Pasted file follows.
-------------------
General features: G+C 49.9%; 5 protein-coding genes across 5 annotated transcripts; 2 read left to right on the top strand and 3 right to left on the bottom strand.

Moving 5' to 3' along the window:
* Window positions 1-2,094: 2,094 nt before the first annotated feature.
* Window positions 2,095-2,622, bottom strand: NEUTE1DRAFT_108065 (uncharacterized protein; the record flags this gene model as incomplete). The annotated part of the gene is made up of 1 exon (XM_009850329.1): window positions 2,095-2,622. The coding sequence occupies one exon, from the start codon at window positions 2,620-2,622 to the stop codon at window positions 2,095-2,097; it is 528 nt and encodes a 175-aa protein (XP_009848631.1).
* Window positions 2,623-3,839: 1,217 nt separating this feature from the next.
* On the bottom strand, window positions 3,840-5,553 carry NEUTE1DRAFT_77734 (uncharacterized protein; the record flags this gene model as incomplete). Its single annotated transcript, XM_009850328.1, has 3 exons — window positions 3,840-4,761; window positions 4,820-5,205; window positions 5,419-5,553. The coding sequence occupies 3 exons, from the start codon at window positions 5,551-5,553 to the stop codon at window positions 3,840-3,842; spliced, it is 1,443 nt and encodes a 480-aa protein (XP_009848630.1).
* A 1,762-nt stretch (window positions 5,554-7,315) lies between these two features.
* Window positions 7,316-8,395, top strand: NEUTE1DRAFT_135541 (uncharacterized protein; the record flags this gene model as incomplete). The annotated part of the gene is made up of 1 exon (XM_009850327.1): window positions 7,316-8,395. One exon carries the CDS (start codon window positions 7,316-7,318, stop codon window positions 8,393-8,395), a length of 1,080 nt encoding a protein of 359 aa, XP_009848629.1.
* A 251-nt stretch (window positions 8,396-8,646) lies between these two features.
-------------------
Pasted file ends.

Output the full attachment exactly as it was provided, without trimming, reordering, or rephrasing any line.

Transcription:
General features: G+C 49.9%; 5 protein-coding genes across 5 annotated transcripts; 2 read left to right on the top strand and 3 right to left on the bottom strand.

Moving 5' to 3' along the window:
* Window positions 1-2,094: 2,094 nt before the first annotated feature.
* Window positions 2,095-2,622, bottom strand: NEUTE1DRAFT_108065 (uncharacterized protein; the record flags this gene model as incomplete). The annotated part of the gene is made up of 1 exon (XM_009850329.1): window positions 2,095-2,622. The coding sequence occupies one exon, from the start codon at window positions 2,620-2,622 to the stop codon at window positions 2,095-2,097; it is 528 nt and encodes a 175-aa protein (XP_009848631.1).
* Window positions 2,623-3,839: 1,217 nt separating this feature from the next.
* On the bottom strand, window positions 3,840-5,553 carry NEUTE1DRAFT_77734 (uncharacterized protein; the record flags this gene model as incomplete). Its single annotated transcript, XM_009850328.1, has 3 exons — window positions 3,840-4,761; window positions 4,820-5,205; window positions 5,419-5,553. The coding sequence occupies 3 exons, from the start codon at window positions 5,551-5,553 to the stop codon at window positions 3,840-3,842; spliced, it is 1,443 nt and encodes a 480-aa protein (XP_009848630.1).
* A 1,762-nt stretch (window positions 5,554-7,315) lies between these two features.
* Window positions 7,316-8,395, top strand: NEUTE1DRAFT_135541 (uncharacterized protein; the record flags this gene model as incomplete). The annotated part of the gene is made up of 1 exon (XM_009850327.1): window positions 7,316-8,395. One exon carries the CDS (start codon window positions 7,316-7,318, stop codon window positions 8,393-8,395), a length of 1,080 nt encoding a protein of 359 aa, XP_009848629.1.
* A 251-nt stretch (window positions 8,396-8,646) lies between these two features.